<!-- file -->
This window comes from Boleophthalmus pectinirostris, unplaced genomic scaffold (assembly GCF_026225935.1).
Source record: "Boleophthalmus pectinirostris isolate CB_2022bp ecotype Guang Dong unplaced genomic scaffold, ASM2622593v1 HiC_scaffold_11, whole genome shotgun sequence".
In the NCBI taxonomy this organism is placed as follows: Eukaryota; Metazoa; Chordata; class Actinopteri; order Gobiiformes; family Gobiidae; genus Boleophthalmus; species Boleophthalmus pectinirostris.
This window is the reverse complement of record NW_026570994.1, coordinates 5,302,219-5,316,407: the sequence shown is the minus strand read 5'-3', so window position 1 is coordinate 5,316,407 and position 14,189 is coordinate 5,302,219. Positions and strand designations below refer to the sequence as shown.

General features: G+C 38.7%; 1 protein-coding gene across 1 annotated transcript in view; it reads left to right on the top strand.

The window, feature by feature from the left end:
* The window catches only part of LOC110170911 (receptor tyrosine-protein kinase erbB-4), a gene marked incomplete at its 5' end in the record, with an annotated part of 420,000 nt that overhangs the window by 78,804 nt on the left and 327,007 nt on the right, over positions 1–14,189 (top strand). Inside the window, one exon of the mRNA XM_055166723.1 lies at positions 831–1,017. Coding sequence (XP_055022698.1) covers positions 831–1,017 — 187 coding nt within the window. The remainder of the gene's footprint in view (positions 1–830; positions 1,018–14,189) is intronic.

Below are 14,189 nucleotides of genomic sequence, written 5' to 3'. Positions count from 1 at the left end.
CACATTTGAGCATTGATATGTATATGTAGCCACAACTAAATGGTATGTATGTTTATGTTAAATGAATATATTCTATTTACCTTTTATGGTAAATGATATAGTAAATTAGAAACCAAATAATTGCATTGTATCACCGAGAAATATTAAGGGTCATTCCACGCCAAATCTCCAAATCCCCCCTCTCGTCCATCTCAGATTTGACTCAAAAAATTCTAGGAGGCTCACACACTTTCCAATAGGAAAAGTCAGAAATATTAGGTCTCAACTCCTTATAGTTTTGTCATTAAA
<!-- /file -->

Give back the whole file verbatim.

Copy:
This window comes from Boleophthalmus pectinirostris, unplaced genomic scaffold (assembly GCF_026225935.1).
Source record: "Boleophthalmus pectinirostris isolate CB_2022bp ecotype Guang Dong unplaced genomic scaffold, ASM2622593v1 HiC_scaffold_11, whole genome shotgun sequence".
In the NCBI taxonomy this organism is placed as follows: Eukaryota; Metazoa; Chordata; class Actinopteri; order Gobiiformes; family Gobiidae; genus Boleophthalmus; species Boleophthalmus pectinirostris.
This window is the reverse complement of record NW_026570994.1, coordinates 5,302,219-5,316,407: the sequence shown is the minus strand read 5'-3', so window position 1 is coordinate 5,316,407 and position 14,189 is coordinate 5,302,219. Positions and strand designations below refer to the sequence as shown.

General features: G+C 38.7%; 1 protein-coding gene across 1 annotated transcript in view; it reads left to right on the top strand.

The window, feature by feature from the left end:
* The window catches only part of LOC110170911 (receptor tyrosine-protein kinase erbB-4), a gene marked incomplete at its 5' end in the record, with an annotated part of 420,000 nt that overhangs the window by 78,804 nt on the left and 327,007 nt on the right, over positions 1–14,189 (top strand). Inside the window, one exon of the mRNA XM_055166723.1 lies at positions 831–1,017. Coding sequence (XP_055022698.1) covers positions 831–1,017 — 187 coding nt within the window. The remainder of the gene's footprint in view (positions 1–830; positions 1,018–14,189) is intronic.

Below are 14,189 nucleotides of genomic sequence, written 5' to 3'. Positions count from 1 at the left end.
CACATTTGAGCATTGATATGTATATGTAGCCACAACTAAATGGTATGTATGTTTATGTTAAATGAATATATTCTATTTACCTTTTATGGTAAATGATATAGTAAATTAGAAACCAAATAATTGCATTGTATCACCGAGAAATATTAAGGGTCATTCCACGCCAAATCTCCAAATCCCCCCTCTCGTCCATCTCAGATTTGACTCAAAAAATTCTAGGAGGCTCACACACTTTCCAATAGGAAAAGTCAGAAATATTAGGTCTCAACTCCTTATAGTTTTGTCATTAAA